To schedule your COVID vaccine appointment or for more resources visituwhealth.org/covid
Summer is a wonderful time to be outdoors, but protecting your family from the dangers of certain insects accompanies that enjoyment. Mosquito and tick bites can be more than "just a bug bite."
The diseases that these little bugs can transmit — such as encephalitis, which involves the brain, and Lyme disease — can be very serious. Just the mention of these diseases can cause some anxiety among parents and caregivers. The other area of parental concern is the protection that we can offer to our children. What is safe? What is worse: the potential toxicity of the chemical or the potential risk of diseases from these bugs? These are some of the common summertime questions that I hear in my practice.
We will focus here on insect repellents. The American Academy of Pediatrics (AAP) is quite clear about the use of insect repellents. Still, even after becoming familiar with these AAP's guidelines, I recommend that parents continue to read about protection against summer bugs and bring their questions and concerns to their pediatrician.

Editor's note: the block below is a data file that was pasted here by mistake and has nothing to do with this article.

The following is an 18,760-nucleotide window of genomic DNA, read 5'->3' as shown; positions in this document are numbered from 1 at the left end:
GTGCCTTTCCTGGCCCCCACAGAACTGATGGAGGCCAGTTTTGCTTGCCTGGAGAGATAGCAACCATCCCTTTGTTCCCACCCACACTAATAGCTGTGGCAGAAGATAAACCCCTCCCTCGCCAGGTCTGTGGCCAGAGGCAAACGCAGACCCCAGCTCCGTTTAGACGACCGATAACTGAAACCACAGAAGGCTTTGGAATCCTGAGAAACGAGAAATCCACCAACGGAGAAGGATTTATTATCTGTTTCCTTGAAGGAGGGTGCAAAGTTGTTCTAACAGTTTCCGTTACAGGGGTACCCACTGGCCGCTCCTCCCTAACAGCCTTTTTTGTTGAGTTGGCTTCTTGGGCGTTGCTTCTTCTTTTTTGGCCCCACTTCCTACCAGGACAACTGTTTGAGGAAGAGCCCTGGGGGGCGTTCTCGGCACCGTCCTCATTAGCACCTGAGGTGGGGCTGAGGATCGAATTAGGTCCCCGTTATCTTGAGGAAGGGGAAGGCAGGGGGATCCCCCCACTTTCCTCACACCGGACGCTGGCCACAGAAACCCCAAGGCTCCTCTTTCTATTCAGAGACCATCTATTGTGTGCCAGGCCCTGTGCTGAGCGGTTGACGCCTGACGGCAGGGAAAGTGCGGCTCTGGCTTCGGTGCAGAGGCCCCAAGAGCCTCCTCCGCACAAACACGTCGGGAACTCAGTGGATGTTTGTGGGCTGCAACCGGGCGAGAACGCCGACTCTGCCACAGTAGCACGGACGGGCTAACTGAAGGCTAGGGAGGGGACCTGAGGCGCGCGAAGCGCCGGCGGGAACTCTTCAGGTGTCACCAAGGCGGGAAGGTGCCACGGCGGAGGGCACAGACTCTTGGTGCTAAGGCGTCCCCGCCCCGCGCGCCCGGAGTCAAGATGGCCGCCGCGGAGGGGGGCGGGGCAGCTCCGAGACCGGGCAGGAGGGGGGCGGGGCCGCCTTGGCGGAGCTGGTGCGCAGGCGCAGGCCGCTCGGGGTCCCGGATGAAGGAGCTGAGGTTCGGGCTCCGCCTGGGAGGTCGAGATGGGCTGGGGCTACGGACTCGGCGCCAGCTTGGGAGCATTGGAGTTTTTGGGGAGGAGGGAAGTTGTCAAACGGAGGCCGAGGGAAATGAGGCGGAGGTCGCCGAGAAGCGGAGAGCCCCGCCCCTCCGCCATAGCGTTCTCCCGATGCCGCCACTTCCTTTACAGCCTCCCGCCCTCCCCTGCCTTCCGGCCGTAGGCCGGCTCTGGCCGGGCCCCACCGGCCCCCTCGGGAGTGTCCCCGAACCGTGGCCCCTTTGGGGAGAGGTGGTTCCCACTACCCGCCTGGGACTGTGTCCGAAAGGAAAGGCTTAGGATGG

Reduce mosquito-laden areas by getting rid of stagnant water. Try to avoid areas of high mosquito or tick activity. Use clothing and netting (strollers) as much as possible.
DEET is the most common active ingredient used in insect repellents. It is safe if used in the appropriate manner. The AAP supports the use of DEET (up to 30%) for children above the age of 2 months. But use only what you need. For example, do not use 30% if your particular event only requires the protection time that you can get from 10% of DEET. Yes, it has been associated in rare cases with toxicity to humans but these events have been related to excessive application and ingestion. Please follow all directions on the label.
Do not use repellent under clothes, over cuts, wounds or irritated skin.
Do not spray on the face directly. You can apply it with your hands.
Wash skin with soap after you return indoors.
If your child gets a rash or other type of reaction, wash off the repellent with soap and water and call Poison Control and your doctor's office.
Avoid oil of lemon eucalyptus on children younger than 3 years of age.
Avoid using products which combine insect repellents and sunscreen agents together. Sunscreen should be reapplied frequently but insect repellents should not.
Every season brings preventive guidelines for you and your family. Hopefully, these tips will help you throughout your summer journeys!